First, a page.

“Campus Joe” is a biweekly column from Oracle columnist Joe Polito that explores random spots on USF’s campus. How does it work? Polito throws a dart at a large map and goes there to find a story.
This week, my dart landed off the beaten path in the area of the College of Public Health, located on the northwest side of campus by Bruce B. Downs Boulevard.
When my roommate saw where the dart landed, he began a long rant about a common USF complaint: parking. He refers to this area as “the ninth circle of USF parking hell.”
I rode my bike over Thursday afternoon searching for a story. When I got there, to my surprise, I saw little to no parking problems. Based on my visit, cases of “can’t-find-a-spotitis” are far worse in the lots near the Business Administration building, USF Library and Cooper Hall.
I must have arrived in the eye of the storm — a calm between classes. And I was right.
After hanging out for a while, the lots began to fill up. Eventually, Banyan Circle, which encompasses the area, began to look like all the other parking areas on campus: a collection of cars circling, with students looking for spots.
One girl walked up holding a Starbuck’s cup, ranting to someone on her phone about having to walk so many miles to get to her car and wondering why USF doesn’t do anything to help students.
Maybe she really thinks USF doesn’t care about having adequate parking for students. But I think they have such a hard time finding a spot because they only allow themselves 10 minutes travel time to get across campus and scour the concrete desert to find one.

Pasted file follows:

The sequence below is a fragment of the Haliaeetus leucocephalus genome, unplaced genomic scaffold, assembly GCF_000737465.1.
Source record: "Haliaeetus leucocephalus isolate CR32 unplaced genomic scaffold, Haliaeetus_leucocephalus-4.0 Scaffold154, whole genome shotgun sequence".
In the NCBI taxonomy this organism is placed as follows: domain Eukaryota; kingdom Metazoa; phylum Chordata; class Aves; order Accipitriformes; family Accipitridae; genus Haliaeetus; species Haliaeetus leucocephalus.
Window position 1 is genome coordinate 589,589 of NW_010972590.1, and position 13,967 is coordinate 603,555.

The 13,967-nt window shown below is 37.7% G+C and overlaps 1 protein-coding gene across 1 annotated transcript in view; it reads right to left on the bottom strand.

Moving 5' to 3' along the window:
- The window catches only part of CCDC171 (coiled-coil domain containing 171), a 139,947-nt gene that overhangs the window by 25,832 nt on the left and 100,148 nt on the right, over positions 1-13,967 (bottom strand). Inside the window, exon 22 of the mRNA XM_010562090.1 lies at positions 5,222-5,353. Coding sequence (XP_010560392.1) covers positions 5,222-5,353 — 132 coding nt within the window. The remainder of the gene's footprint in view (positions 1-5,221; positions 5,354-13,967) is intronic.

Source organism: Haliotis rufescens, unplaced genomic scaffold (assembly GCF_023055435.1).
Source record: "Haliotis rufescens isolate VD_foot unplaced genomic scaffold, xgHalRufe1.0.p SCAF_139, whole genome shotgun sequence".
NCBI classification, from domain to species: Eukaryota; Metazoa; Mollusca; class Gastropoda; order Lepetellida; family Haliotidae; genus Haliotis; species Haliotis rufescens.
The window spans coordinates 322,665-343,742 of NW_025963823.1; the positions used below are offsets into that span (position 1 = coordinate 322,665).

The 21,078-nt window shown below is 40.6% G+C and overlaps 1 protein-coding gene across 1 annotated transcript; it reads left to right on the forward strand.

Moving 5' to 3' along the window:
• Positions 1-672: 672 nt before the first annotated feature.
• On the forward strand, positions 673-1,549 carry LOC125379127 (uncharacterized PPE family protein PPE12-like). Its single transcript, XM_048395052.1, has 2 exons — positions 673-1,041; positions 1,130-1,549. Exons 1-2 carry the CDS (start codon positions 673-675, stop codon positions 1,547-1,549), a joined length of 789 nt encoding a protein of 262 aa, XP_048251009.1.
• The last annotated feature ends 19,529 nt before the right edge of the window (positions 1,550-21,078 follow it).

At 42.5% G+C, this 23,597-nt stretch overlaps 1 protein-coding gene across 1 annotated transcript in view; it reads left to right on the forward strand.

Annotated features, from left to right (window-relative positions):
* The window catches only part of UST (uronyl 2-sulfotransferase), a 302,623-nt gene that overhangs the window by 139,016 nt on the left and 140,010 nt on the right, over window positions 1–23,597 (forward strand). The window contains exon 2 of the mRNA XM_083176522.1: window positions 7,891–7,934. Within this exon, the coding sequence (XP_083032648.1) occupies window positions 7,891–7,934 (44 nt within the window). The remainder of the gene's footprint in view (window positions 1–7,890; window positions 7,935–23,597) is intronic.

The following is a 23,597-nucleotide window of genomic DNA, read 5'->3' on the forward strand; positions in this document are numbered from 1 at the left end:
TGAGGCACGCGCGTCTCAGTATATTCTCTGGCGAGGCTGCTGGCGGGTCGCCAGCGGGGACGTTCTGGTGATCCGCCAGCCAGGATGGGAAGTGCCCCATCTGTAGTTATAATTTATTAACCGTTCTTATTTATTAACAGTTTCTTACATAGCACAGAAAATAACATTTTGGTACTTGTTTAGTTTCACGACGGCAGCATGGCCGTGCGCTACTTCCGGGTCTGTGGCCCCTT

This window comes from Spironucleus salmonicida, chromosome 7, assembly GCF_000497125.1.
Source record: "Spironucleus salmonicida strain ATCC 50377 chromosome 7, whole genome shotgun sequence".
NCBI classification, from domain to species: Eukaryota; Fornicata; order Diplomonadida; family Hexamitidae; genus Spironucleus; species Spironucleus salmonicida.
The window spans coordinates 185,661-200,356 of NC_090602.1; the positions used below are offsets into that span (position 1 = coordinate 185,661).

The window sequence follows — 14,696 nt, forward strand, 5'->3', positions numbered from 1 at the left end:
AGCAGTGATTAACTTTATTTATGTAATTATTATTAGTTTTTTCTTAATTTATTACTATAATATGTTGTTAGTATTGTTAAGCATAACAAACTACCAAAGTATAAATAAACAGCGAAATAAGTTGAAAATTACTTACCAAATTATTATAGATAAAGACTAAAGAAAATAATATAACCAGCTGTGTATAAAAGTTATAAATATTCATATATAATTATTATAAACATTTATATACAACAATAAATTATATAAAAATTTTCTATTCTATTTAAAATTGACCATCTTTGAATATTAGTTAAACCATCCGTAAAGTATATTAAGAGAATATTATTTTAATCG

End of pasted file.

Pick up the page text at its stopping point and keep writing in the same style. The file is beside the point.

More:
In reality, the campus provides plenty of options. The University offers housing for those who can’t commute. For those who can’t live here, they offer a multitude of buses, lots and garages. They also offer a discounted permit for a bus lot, where students can park and ride the Bull Runner to class.
USF is not only a place for school, but it’s a place for work. Employees of the Lawton and Rhea Chiles Center for Mothers and Babies, Florida Mental Health Institute and the USF Physical Plant park in this area every day.
If student parking were free, problems would be worse. If we made more room for parking spaces, buildings such as these, which provide medical help and comfort to visitors, would have to be cleared.
Personally, it’s encouraging the University focuses more on things like research and providing services to patients than pulling all its resources to ensure every single person has a parking spot.
Imagine: “The University of South Florida, the No. 2 parking university in the country.” Now, there’s something to brag about.
Maybe I just don’t understand because I ride my bike.
I get to class faster than my friends who drive cars, and I lock my bike wherever I want. I don’t get a ticket for chaining it to the rail right outside my classroom. It’s great, and I completely recommend it to cure your parking blues.
My point is simple: there are a lot of things the university could improve but there are a lot of things that would fall by the wayside if these improvements were made. Let’s let the whole parking thing go.